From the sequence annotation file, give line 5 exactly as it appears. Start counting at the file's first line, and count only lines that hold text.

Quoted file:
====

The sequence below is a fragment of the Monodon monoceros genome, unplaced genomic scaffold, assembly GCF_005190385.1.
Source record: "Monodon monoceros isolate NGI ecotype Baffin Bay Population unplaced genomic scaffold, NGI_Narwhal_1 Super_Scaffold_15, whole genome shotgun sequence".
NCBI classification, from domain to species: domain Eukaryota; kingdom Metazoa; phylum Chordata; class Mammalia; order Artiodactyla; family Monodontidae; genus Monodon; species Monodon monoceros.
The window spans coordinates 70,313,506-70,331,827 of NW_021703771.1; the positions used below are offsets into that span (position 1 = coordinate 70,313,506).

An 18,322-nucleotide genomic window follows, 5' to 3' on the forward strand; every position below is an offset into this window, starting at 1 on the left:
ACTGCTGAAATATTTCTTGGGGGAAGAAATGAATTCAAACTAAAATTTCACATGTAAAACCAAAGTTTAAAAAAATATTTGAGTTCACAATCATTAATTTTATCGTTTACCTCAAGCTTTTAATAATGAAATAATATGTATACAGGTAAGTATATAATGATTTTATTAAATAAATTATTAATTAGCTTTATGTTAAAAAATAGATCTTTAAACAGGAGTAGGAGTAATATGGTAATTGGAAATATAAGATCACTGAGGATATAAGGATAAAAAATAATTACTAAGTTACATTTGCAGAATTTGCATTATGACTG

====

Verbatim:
An 18,322-nucleotide genomic window follows, 5' to 3' on the forward strand; every position below is an offset into this window, starting at 1 on the left: